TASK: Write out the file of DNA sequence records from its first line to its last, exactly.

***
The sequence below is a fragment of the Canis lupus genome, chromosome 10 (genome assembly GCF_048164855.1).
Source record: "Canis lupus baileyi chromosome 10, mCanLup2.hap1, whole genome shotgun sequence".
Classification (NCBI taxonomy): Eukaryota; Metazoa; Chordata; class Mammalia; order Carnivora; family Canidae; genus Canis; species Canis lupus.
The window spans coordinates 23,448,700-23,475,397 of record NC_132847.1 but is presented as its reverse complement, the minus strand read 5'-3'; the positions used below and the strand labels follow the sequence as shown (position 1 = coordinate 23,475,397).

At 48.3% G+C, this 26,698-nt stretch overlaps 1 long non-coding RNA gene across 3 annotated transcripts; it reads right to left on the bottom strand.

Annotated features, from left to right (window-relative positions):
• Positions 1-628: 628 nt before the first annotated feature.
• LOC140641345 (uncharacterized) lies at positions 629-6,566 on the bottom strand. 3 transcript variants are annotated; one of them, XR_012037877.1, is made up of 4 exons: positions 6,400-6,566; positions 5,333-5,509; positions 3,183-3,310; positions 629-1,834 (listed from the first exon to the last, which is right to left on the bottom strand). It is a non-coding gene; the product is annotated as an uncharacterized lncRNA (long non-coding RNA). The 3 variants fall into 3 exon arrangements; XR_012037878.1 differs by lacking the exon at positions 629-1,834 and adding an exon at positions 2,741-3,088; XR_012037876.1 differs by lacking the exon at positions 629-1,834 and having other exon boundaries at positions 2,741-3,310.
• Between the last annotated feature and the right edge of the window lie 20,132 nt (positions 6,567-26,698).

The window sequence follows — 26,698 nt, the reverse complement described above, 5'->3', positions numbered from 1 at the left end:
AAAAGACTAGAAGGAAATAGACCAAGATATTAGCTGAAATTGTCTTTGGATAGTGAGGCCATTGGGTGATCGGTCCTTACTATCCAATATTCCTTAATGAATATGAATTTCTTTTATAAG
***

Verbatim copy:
The sequence below is a fragment of the Canis lupus genome, chromosome 10 (genome assembly GCF_048164855.1).
Source record: "Canis lupus baileyi chromosome 10, mCanLup2.hap1, whole genome shotgun sequence".
Classification (NCBI taxonomy): Eukaryota; Metazoa; Chordata; class Mammalia; order Carnivora; family Canidae; genus Canis; species Canis lupus.
The window spans coordinates 23,448,700-23,475,397 of record NC_132847.1 but is presented as its reverse complement, the minus strand read 5'-3'; the positions used below and the strand labels follow the sequence as shown (position 1 = coordinate 23,475,397).

At 48.3% G+C, this 26,698-nt stretch overlaps 1 long non-coding RNA gene across 3 annotated transcripts; it reads right to left on the bottom strand.

Annotated features, from left to right (window-relative positions):
• Positions 1-628: 628 nt before the first annotated feature.
• LOC140641345 (uncharacterized) lies at positions 629-6,566 on the bottom strand. 3 transcript variants are annotated; one of them, XR_012037877.1, is made up of 4 exons: positions 6,400-6,566; positions 5,333-5,509; positions 3,183-3,310; positions 629-1,834 (listed from the first exon to the last, which is right to left on the bottom strand). It is a non-coding gene; the product is annotated as an uncharacterized lncRNA (long non-coding RNA). The 3 variants fall into 3 exon arrangements; XR_012037878.1 differs by lacking the exon at positions 629-1,834 and adding an exon at positions 2,741-3,088; XR_012037876.1 differs by lacking the exon at positions 629-1,834 and having other exon boundaries at positions 2,741-3,310.
• Between the last annotated feature and the right edge of the window lie 20,132 nt (positions 6,567-26,698).

The window sequence follows — 26,698 nt, the reverse complement described above, 5'->3', positions numbered from 1 at the left end:
AAAAGACTAGAAGGAAATAGACCAAGATATTAGCTGAAATTGTCTTTGGATAGTGAGGCCATTGGGTGATCGGTCCTTACTATCCAATATTCCTTAATGAATATGAATTTCTTTTATAAG